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CSEC Physics: Transfer of Thermal Energy

Thermal energy, as discussed in a previous post, is the kinetic energy possessed by the particles of a substance. The transfer of thermal energy can occur in three ways:

  • Conduction

  • Convection

  • Radiation


Conduction

Conduction occurs when two objects of different temperatures are in direct contact with one another. This is a transfer of internal heat from the object/area of higher temperature to the object/area of lower temperature due to the interaction of adjacent particles.

When heat is supplied to one end of an object, the particles gain kinetic energy. The particles then begin to move more quickly and bump into the particles next to them, causing the kinetic energy to be transferred further along.

As you might already know, solids are far better conductors than liquids and gases. This is because the particles are right up against each other in close proximity in the fixed structure of the solid, so when heat is supplied to one area of a solid, the particles will bump into each other far more frequently as they are packed so closely. In gases (and liquids) however, the particles are further apart, and so they bump into one another far less frequently, causing the heat to be conducted more slowly.

Conductivity varies between materials, being greatest for metallic solids, lower for nonmetallic solids, very low for liquids, and extremely low for gases.

Air, being a gas, is a very poor conductor. Because of this, materials that contain air are also poor conductors, and therefore, good insulators.

Take for example, expanded polystyrene which is used as an insulator. Expanded polystyrene contains many air-filled pockets within it. When heat is transferred through expanded polystyrene (EPS), it has to alternate through gas pocket and solid material, so that the heat must be transferred through many interfaces causing slower conduction.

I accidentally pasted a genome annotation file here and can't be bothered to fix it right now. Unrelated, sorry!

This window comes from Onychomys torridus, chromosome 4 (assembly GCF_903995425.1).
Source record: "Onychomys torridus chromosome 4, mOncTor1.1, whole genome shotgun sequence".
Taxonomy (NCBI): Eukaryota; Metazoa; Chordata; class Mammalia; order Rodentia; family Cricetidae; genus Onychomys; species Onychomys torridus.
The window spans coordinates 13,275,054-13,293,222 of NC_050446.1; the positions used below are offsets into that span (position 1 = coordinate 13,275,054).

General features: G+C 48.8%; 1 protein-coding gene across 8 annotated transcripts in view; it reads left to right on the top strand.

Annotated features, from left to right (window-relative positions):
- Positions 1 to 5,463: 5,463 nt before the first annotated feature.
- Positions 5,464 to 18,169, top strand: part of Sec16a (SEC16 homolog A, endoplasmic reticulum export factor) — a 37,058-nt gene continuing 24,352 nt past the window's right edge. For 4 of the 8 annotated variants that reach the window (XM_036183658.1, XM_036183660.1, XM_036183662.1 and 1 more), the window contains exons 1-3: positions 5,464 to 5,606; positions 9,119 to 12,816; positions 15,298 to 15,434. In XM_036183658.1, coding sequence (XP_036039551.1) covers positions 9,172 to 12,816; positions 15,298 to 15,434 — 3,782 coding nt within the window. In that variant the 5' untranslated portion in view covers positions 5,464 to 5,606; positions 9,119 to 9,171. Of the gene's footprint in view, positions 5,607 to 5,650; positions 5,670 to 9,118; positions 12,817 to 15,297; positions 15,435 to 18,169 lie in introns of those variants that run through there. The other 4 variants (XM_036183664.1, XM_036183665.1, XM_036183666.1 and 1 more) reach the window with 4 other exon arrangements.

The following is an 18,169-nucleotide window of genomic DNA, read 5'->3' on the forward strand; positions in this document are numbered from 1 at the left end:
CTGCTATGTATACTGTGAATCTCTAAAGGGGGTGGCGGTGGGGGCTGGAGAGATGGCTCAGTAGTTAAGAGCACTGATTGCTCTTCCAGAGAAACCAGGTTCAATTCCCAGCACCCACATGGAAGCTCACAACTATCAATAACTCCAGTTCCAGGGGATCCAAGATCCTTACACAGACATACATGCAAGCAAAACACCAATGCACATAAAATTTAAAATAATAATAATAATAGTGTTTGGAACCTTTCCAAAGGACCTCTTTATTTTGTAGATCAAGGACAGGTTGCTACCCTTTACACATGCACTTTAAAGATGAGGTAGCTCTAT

Convection

Convection is the transfer of internal energy into or out of an object by the physical movement of a surrounding fluid that transfers the internal energy along with its mass. It is the transfer of thermal energy due to the movement of the particles in fluids.

This 'fluid motion' is caused by the difference in density between hotter regions of the fluid and cooler regions. As you know, heat causes particles to move faster, and therefore causes substances to expand and become less dense. The opposite happens when the substances lose heat. So, the less dense, hotter material rises as it is heated, and the denser, cooler material from the fluid sinks to take its place. These motions are called convection currents, and they continue for as long as there is a difference in temperatures within the fluid.

This temperature difference is most obvious when there is a source of heat on one side of the fluid, such as a heater near the floor of a room. The warm air at the bottom continuously moves upward, while the cooler air moves downward to be heated and then subsequently also moves upward.

You can see convection currents and how they occur in a pot of boiling water in the following diagram:

Diagram showing convection currents in boiling water


Convection also helps to explain sea and land breezes.